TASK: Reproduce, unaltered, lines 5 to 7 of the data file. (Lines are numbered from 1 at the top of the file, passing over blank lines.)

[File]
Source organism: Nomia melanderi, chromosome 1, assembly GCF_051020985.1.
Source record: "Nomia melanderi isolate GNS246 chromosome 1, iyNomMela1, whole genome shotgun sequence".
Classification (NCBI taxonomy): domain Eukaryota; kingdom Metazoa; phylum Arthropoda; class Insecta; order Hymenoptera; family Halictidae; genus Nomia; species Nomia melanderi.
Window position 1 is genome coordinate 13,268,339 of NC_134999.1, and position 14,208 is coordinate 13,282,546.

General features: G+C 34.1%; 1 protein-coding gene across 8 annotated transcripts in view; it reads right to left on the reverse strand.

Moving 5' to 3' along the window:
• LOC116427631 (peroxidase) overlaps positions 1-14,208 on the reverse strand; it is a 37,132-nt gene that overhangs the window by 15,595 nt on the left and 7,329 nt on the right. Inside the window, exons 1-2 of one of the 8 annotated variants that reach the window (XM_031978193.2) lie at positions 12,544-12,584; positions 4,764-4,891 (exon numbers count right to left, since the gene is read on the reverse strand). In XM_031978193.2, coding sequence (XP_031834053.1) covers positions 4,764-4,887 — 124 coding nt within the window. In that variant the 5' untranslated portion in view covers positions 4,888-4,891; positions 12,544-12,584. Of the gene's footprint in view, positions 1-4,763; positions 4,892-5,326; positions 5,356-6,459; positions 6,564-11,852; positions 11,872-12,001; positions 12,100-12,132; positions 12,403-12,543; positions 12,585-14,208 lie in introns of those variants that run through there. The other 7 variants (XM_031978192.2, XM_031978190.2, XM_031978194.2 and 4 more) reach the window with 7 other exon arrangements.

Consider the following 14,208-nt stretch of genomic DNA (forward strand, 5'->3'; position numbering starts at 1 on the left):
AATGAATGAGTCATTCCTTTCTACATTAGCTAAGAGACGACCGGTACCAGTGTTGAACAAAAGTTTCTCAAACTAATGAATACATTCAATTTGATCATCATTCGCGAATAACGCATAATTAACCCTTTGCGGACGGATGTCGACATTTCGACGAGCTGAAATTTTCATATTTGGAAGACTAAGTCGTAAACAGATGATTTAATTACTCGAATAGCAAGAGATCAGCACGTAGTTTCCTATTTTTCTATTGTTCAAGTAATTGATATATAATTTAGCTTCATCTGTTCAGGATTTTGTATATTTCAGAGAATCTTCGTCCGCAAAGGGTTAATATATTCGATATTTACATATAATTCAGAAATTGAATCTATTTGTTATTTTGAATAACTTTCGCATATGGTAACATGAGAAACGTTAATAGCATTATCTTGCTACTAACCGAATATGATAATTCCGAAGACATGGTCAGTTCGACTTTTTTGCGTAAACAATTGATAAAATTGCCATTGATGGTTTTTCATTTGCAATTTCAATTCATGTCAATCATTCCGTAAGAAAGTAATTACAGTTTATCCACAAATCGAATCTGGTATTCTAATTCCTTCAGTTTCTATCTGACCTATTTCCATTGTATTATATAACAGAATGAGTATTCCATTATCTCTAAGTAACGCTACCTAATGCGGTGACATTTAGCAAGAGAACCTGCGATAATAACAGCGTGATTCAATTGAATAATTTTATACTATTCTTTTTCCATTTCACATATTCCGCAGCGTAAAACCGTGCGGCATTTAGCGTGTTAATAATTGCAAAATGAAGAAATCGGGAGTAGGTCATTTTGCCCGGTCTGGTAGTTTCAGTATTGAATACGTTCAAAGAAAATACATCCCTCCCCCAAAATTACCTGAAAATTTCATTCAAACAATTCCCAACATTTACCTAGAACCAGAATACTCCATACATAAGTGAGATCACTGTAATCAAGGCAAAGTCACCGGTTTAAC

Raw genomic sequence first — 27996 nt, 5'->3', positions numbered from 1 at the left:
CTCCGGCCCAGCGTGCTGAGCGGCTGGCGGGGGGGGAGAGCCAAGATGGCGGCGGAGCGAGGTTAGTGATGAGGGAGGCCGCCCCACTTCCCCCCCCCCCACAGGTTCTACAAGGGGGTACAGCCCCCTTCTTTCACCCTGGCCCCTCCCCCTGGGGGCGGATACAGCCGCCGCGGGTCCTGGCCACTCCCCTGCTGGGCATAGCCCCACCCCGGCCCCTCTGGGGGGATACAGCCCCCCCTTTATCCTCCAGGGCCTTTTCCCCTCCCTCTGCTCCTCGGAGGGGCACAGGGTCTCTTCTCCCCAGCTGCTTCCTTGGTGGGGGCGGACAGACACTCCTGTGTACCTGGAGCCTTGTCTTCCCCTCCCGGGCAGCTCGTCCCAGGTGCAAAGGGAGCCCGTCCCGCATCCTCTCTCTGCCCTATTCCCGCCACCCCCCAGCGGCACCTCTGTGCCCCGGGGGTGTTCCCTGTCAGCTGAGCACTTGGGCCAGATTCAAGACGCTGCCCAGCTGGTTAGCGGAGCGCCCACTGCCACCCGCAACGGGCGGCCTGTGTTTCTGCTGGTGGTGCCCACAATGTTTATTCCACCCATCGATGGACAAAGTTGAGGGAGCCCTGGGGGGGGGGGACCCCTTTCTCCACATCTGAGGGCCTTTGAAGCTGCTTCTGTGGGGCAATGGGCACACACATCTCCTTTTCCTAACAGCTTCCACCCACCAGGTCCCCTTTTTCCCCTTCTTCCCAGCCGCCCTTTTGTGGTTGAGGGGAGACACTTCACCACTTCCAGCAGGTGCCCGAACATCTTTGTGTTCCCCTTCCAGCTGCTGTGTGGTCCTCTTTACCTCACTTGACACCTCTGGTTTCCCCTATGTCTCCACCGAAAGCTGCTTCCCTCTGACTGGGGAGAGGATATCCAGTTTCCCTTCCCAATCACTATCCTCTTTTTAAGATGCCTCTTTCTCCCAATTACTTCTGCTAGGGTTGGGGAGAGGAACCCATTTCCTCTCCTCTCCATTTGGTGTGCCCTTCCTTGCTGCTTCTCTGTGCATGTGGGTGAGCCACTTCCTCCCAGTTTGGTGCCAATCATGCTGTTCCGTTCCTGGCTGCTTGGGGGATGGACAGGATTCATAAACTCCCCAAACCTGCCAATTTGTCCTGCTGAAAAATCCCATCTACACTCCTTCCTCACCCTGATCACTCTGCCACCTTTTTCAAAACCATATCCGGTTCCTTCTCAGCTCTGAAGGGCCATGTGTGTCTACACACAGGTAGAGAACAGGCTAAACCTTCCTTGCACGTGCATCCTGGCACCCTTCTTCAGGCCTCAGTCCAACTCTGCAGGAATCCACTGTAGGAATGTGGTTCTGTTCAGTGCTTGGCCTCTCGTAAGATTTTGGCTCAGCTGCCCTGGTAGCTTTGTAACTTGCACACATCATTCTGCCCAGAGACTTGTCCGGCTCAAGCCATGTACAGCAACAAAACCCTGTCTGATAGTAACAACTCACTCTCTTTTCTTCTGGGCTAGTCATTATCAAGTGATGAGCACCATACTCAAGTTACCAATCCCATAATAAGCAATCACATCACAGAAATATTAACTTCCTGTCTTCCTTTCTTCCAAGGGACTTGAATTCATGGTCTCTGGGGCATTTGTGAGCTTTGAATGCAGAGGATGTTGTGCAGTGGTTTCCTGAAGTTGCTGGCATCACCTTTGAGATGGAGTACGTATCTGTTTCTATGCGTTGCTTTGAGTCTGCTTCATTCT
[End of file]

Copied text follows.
General features: G+C 34.1%; 1 protein-coding gene across 8 annotated transcripts in view; it reads right to left on the reverse strand.

Moving 5' to 3' along the window:
• LOC116427631 (peroxidase) overlaps positions 1-14,208 on the reverse strand; it is a 37,132-nt gene that overhangs the window by 15,595 nt on the left and 7,329 nt on the right. Inside the window, exons 1-2 of one of the 8 annotated variants that reach the window (XM_031978193.2) lie at positions 12,544-12,584; positions 4,764-4,891 (exon numbers count right to left, since the gene is read on the reverse strand). In XM_031978193.2, coding sequence (XP_031834053.1) covers positions 4,764-4,887 — 124 coding nt within the window. In that variant the 5' untranslated portion in view covers positions 4,888-4,891; positions 12,544-12,584. Of the gene's footprint in view, positions 1-4,763; positions 4,892-5,326; positions 5,356-6,459; positions 6,564-11,852; positions 11,872-12,001; positions 12,100-12,132; positions 12,403-12,543; positions 12,585-14,208 lie in introns of those variants that run through there. The other 7 variants (XM_031978192.2, XM_031978190.2, XM_031978194.2 and 4 more) reach the window with 7 other exon arrangements.